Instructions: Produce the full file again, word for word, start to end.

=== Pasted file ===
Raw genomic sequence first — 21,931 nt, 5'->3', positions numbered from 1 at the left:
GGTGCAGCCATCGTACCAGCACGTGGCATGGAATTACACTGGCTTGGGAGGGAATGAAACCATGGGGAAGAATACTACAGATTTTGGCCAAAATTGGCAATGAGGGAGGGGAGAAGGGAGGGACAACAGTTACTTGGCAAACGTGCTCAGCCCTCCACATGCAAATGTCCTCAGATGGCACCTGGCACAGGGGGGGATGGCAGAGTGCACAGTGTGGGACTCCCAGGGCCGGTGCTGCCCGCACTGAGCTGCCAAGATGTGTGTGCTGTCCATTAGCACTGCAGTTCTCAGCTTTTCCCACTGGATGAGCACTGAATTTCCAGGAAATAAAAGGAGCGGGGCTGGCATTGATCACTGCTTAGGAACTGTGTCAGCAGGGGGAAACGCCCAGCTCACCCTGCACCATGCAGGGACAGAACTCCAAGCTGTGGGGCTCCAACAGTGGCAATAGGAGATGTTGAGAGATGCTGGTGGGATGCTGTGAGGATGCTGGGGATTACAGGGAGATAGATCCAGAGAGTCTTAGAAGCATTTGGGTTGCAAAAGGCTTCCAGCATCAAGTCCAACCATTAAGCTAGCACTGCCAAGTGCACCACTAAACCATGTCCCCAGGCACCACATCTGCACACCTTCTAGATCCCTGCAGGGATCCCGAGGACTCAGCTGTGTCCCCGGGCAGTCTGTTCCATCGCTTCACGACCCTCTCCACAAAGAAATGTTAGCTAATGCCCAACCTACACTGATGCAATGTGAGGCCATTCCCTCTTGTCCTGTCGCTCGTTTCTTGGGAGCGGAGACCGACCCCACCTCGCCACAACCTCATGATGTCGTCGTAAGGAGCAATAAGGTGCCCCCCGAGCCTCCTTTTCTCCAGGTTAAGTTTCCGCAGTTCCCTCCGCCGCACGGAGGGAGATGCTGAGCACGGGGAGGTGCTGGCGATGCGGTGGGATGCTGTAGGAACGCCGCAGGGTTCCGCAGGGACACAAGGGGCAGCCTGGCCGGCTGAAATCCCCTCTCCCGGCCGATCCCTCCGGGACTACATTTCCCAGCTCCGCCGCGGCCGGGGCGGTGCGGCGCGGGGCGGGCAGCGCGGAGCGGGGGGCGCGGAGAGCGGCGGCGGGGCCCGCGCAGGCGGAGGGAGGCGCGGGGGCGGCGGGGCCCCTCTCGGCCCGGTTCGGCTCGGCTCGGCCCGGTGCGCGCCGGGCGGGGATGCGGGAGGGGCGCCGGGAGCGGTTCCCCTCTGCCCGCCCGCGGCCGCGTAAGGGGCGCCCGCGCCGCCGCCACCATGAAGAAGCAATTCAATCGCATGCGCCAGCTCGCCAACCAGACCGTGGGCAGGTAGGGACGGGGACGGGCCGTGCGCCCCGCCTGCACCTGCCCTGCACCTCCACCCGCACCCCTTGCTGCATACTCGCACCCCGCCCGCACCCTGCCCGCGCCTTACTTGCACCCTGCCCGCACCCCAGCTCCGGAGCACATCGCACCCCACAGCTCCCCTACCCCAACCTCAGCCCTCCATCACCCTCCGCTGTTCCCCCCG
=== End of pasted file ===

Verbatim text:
Raw genomic sequence first — 21,931 nt, 5'->3', positions numbered from 1 at the left:
GGTGCAGCCATCGTACCAGCACGTGGCATGGAATTACACTGGCTTGGGAGGGAATGAAACCATGGGGAAGAATACTACAGATTTTGGCCAAAATTGGCAATGAGGGAGGGGAGAAGGGAGGGACAACAGTTACTTGGCAAACGTGCTCAGCCCTCCACATGCAAATGTCCTCAGATGGCACCTGGCACAGGGGGGGATGGCAGAGTGCACAGTGTGGGACTCCCAGGGCCGGTGCTGCCCGCACTGAGCTGCCAAGATGTGTGTGCTGTCCATTAGCACTGCAGTTCTCAGCTTTTCCCACTGGATGAGCACTGAATTTCCAGGAAATAAAAGGAGCGGGGCTGGCATTGATCACTGCTTAGGAACTGTGTCAGCAGGGGGAAACGCCCAGCTCACCCTGCACCATGCAGGGACAGAACTCCAAGCTGTGGGGCTCCAACAGTGGCAATAGGAGATGTTGAGAGATGCTGGTGGGATGCTGTGAGGATGCTGGGGATTACAGGGAGATAGATCCAGAGAGTCTTAGAAGCATTTGGGTTGCAAAAGGCTTCCAGCATCAAGTCCAACCATTAAGCTAGCACTGCCAAGTGCACCACTAAACCATGTCCCCAGGCACCACATCTGCACACCTTCTAGATCCCTGCAGGGATCCCGAGGACTCAGCTGTGTCCCCGGGCAGTCTGTTCCATCGCTTCACGACCCTCTCCACAAAGAAATGTTAGCTAATGCCCAACCTACACTGATGCAATGTGAGGCCATTCCCTCTTGTCCTGTCGCTCGTTTCTTGGGAGCGGAGACCGACCCCACCTCGCCACAACCTCATGATGTCGTCGTAAGGAGCAATAAGGTGCCCCCCGAGCCTCCTTTTCTCCAGGTTAAGTTTCCGCAGTTCCCTCCGCCGCACGGAGGGAGATGCTGAGCACGGGGAGGTGCTGGCGATGCGGTGGGATGCTGTAGGAACGCCGCAGGGTTCCGCAGGGACACAAGGGGCAGCCTGGCCGGCTGAAATCCCCTCTCCCGGCCGATCCCTCCGGGACTACATTTCCCAGCTCCGCCGCGGCCGGGGCGGTGCGGCGCGGGGCGGGCAGCGCGGAGCGGGGGGCGCGGAGAGCGGCGGCGGGGCCCGCGCAGGCGGAGGGAGGCGCGGGGGCGGCGGGGCCCCTCTCGGCCCGGTTCGGCTCGGCTCGGCCCGGTGCGCGCCGGGCGGGGATGCGGGAGGGGCGCCGGGAGCGGTTCCCCTCTGCCCGCCCGCGGCCGCGTAAGGGGCGCCCGCGCCGCCGCCACCATGAAGAAGCAATTCAATCGCATGCGCCAGCTCGCCAACCAGACCGTGGGCAGGTAGGGACGGGGACGGGCCGTGCGCCCCGCCTGCACCTGCCCTGCACCTCCACCCGCACCCCTTGCTGCATACTCGCACCCCGCCCGCACCCTGCCCGCGCCTTACTTGCACCCTGCCCGCACCCCAGCTCCGGAGCACATCGCACCCCACAGCTCCCCTACCCCAACCTCAGCCCTCCATCACCCTCCGCTGTTCCCCCCG